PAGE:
A weekend with Julia: Potage Parmentier

May 04, 2010

In any world menu, Canada must be considered the vichyssoise of nations – its cold, half French, and difficult to stir. -Stuart Keate-

Speaking of Canada, my parents are going to Canada for my Dad’s business meeting. I really wanted to go but I have 4 finals šŸ™

Potage Parmentier.

3 – 4 cups diced peeled potatoes
3 cups thinly sliced leeks
2 quarts water
1 tbsp salt
6 tbsp heavy cream OR 3 tbsp softened butter
3 tbsp minced chives or parsley

  • Simmer vegetables, salt and water together, partially covered for 40-50 minutes.
  • Mash vegetables into the soup with a fork or food mill.
  • Adjust salt and pepper
  • When ready to serve, bring soup back to simmering.
  • Then turn off the heat, stir in cream or butter and top with chopped chives or parsley.

Just as Julia Powell said, “Potage Parmentier is that ‘simple’ is not exactly the same as ‘easy’.” However the boyfriend and I both are awed that three simple ingredients could create something so rich and delicious. Most importantly, comforting.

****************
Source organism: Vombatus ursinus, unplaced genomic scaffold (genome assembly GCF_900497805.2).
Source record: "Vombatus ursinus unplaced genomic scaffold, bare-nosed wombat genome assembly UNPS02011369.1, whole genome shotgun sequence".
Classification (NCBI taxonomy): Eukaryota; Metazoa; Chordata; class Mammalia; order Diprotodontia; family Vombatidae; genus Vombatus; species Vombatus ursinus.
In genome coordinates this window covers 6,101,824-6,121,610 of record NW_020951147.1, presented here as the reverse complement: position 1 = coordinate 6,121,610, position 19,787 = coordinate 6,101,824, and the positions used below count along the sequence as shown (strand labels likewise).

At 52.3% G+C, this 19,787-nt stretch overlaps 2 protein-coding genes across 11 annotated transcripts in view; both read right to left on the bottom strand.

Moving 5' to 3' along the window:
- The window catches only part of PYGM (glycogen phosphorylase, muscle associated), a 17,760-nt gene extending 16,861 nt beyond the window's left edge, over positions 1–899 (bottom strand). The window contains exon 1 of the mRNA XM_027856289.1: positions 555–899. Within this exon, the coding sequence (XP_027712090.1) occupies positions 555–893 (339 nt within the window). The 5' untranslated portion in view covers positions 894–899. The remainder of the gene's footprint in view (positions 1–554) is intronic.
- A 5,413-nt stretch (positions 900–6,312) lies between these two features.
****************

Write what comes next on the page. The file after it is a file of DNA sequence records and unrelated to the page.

Sauteed calf’s liver.

1 lb top-quality calf’s liver sliced 1/2 inch thick
Salt and freshly ground pepper
Flour in a plate
3 tbsp clarified butter

  • Heat up clarified butter in the pan.
  • The moment before sauteing, season the liver on both sides with sprinkling of salt and pepper, and dredge in the flour, shaking off excess.
  • Lay in liver and saute 1 minute on each side.
Liver. Fear by many, loved by few. Heck, it even tops Yahoo’s top most unloved foods.Ā http://shine.yahoo.com/channel/food/the-10-most-unloved-foods-1279334/Ā But for thoseĀ who areĀ adventurousĀ enough try it, know it’s a good thing. And thoseĀ caramelizedĀ onions are to die for.


Jane Ko is the founder and editor in chef of the food blog, A Taste of Koko. She is a blogger, food photographer, social media ninja, pastry chef, recipe tester, and brand developer. Currently resides in Austin, Texas with her Maltese puppy, Basil.


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